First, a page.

Homologous recombination as a mechanism for genome rearrangements: Environmental and genetic effects

Alexander J Bishop, R. H. Schiestl

Research output: Contribution to journalArticle

59 Citations (Scopus)

Abstract

Novel findings over the last 2 years have led to an increased emphasis on homologous recombination (HR) as both a pathway for DNA repair and a cause for genomic rearrangements. Indeed, environmental carcinogens increase the frequency of HR, as can be observed when two copies of a duplicated sequence recombine to delete the intervening sequences. Such HR events between dispersed homologous sequences may result in not only deletions, but also gene duplications or translocations. These types of genomic rearrangement have been observed to be the cause of several different genetic diseases, including cancer. In reflection of this, several genes have been identified that, when mutant, predispose an individual to an increased frequency of cancer. These genes have been shown to be either directly or indirectly involved in HR. In addition, HR is induced by a wide variety of carcinogens, preferentially in proliferating cells. This fits the most current models of recombination and its involvement in reinitiating stalled replication forks. Thus, 'correct' HR repair may act with high fidelity, an important issue for proliferating cells, but in the context of alternative homologous partner sequences, 'aberrant' HR can cause genomic rearrangements with dire consequences.

Original languageEnglish (US)
Pages (from-to)2427-2434
Number of pages8
JournalHuman Molecular Genetics
Volume9
Issue number16 REV. ISS.
StatePublished - 2000
Externally publishedYes

Fingerprint

Homologous Recombination
Genome
Sequence Homology
Environmental Carcinogens
Recombinational DNA Repair
Inborn Genetic Diseases
Gene Duplication
DNA Repair
Carcinogens
Introns
Genetic Recombination
Genes
Neoplasms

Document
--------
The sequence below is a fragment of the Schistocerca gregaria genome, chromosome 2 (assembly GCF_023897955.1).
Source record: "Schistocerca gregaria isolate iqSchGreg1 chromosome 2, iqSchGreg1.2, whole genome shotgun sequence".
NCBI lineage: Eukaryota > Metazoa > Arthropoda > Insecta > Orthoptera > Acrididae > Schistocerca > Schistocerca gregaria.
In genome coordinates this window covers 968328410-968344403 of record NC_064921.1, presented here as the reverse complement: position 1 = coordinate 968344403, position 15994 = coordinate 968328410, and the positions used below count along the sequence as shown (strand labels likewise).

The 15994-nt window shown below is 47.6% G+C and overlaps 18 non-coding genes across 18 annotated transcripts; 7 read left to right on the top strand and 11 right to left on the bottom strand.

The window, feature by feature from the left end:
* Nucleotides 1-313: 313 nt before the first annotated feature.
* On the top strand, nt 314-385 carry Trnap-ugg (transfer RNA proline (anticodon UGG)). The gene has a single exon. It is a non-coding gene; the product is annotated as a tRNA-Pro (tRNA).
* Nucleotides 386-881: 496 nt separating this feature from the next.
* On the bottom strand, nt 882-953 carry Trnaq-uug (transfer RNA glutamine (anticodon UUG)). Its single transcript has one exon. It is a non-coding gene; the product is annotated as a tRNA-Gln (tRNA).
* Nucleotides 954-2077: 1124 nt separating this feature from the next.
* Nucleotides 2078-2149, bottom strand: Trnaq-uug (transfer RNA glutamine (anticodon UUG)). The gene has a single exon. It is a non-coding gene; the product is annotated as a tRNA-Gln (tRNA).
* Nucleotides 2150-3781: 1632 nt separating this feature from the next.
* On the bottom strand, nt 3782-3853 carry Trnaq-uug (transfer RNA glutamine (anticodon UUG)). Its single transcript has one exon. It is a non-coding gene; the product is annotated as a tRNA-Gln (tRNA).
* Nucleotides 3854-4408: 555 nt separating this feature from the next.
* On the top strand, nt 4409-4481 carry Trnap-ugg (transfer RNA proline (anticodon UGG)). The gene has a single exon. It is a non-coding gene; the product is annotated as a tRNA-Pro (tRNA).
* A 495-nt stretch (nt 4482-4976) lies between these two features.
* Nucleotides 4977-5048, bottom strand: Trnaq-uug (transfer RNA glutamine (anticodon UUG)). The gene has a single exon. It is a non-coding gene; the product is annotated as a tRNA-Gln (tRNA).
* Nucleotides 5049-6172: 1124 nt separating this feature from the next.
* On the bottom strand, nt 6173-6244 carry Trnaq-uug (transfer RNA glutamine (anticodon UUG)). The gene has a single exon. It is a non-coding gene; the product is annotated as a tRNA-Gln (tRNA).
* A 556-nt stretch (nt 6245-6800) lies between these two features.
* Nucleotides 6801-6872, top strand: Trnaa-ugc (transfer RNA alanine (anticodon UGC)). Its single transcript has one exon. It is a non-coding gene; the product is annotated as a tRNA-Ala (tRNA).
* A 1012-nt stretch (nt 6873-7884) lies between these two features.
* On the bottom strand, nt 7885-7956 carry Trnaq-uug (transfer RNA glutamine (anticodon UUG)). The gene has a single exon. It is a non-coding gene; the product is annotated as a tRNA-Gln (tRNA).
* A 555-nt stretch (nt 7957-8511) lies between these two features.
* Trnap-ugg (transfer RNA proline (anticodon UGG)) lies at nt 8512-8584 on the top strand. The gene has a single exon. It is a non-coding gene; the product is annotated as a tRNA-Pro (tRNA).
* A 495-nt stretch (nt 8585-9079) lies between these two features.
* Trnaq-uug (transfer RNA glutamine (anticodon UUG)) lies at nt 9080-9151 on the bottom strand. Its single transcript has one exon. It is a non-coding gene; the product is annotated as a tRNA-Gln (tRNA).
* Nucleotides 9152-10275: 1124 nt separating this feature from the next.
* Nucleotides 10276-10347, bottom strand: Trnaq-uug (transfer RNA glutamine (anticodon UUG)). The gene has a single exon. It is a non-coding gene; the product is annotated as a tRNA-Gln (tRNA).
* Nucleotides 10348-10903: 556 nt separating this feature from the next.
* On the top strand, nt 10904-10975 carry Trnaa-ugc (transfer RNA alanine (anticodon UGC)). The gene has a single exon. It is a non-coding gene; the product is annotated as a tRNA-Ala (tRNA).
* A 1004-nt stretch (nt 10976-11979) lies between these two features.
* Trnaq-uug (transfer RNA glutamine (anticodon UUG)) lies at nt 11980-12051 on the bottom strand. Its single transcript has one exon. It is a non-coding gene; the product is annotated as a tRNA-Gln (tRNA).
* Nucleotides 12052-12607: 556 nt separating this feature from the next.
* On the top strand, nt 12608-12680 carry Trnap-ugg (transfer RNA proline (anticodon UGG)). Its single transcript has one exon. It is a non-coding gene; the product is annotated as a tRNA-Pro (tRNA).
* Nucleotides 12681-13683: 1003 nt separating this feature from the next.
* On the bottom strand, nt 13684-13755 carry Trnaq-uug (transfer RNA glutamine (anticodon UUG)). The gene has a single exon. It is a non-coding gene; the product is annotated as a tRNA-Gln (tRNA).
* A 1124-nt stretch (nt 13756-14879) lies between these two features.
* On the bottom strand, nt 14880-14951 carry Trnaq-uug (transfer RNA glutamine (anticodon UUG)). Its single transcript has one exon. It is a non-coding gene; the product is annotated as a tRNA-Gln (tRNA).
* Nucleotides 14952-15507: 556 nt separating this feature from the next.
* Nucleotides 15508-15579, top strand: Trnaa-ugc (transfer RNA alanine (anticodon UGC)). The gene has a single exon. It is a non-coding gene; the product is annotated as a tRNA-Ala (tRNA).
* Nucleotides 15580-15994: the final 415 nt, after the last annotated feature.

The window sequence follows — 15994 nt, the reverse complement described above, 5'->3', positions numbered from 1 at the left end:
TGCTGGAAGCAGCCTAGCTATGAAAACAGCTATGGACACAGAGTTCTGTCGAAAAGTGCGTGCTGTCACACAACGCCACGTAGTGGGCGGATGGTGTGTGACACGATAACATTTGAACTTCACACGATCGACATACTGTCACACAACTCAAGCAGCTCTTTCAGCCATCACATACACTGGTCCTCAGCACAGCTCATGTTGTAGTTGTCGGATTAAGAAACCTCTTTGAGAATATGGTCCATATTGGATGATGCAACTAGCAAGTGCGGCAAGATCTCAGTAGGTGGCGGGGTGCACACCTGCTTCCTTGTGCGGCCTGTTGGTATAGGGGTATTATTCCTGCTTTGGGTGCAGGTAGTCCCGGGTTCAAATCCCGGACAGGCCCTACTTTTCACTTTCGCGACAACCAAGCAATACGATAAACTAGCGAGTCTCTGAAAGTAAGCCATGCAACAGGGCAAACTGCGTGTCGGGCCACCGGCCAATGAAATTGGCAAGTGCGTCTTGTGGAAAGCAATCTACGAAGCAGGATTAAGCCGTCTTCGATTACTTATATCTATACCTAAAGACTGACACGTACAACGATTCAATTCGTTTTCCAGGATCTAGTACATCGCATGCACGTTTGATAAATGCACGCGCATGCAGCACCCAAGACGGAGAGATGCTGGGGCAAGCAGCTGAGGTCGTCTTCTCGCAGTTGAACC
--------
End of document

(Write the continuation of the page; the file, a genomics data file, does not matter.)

ASJC Scopus subject areas

  • Genetics

Cite this

Homologous recombination as a mechanism for genome rearrangements : Environmental and genetic effects. / Bishop, Alexander J; Schiestl, R. H.

In: Human Molecular Genetics, Vol. 9, No. 16 REV. ISS., 2000, p. 2427-2434.

Research output: Contribution to journalArticle

@article{03b984f425a54861bbb5567445c226b2,
title = "Homologous recombination as a mechanism for genome rearrangements: Environmental and genetic effects",
abstract = "Novel findings over the last 2 years have led to an increased emphasis on homologous recombination (HR) as both a pathway for DNA repair and a cause for genomic rearrangements. Indeed, environmental carcinogens increase the frequency of HR, as can be observed when two copies of a duplicated sequence recombine to delete the intervening sequences. Such HR events between dispersed homologous sequences may result in not only deletions, but also gene duplications or translocations. These types of genomic rearrangement have been observed to be the cause of several different genetic diseases, including cancer. In reflection of this, several genes have been identified that, when mutant, predispose an individual to an increased frequency of cancer. These genes have been shown to be either directly or indirectly involved in HR. In addition, HR is induced by a wide variety of carcinogens, preferentially in proliferating cells. This fits the most current models of recombination and its involvement in reinitiating stalled replication forks. Thus, 'correct' HR repair may act with high fidelity, an important issue for proliferating cells, but in the context of alternative homologous partner sequences, 'aberrant' HR can cause genomic rearrangements with dire consequences.",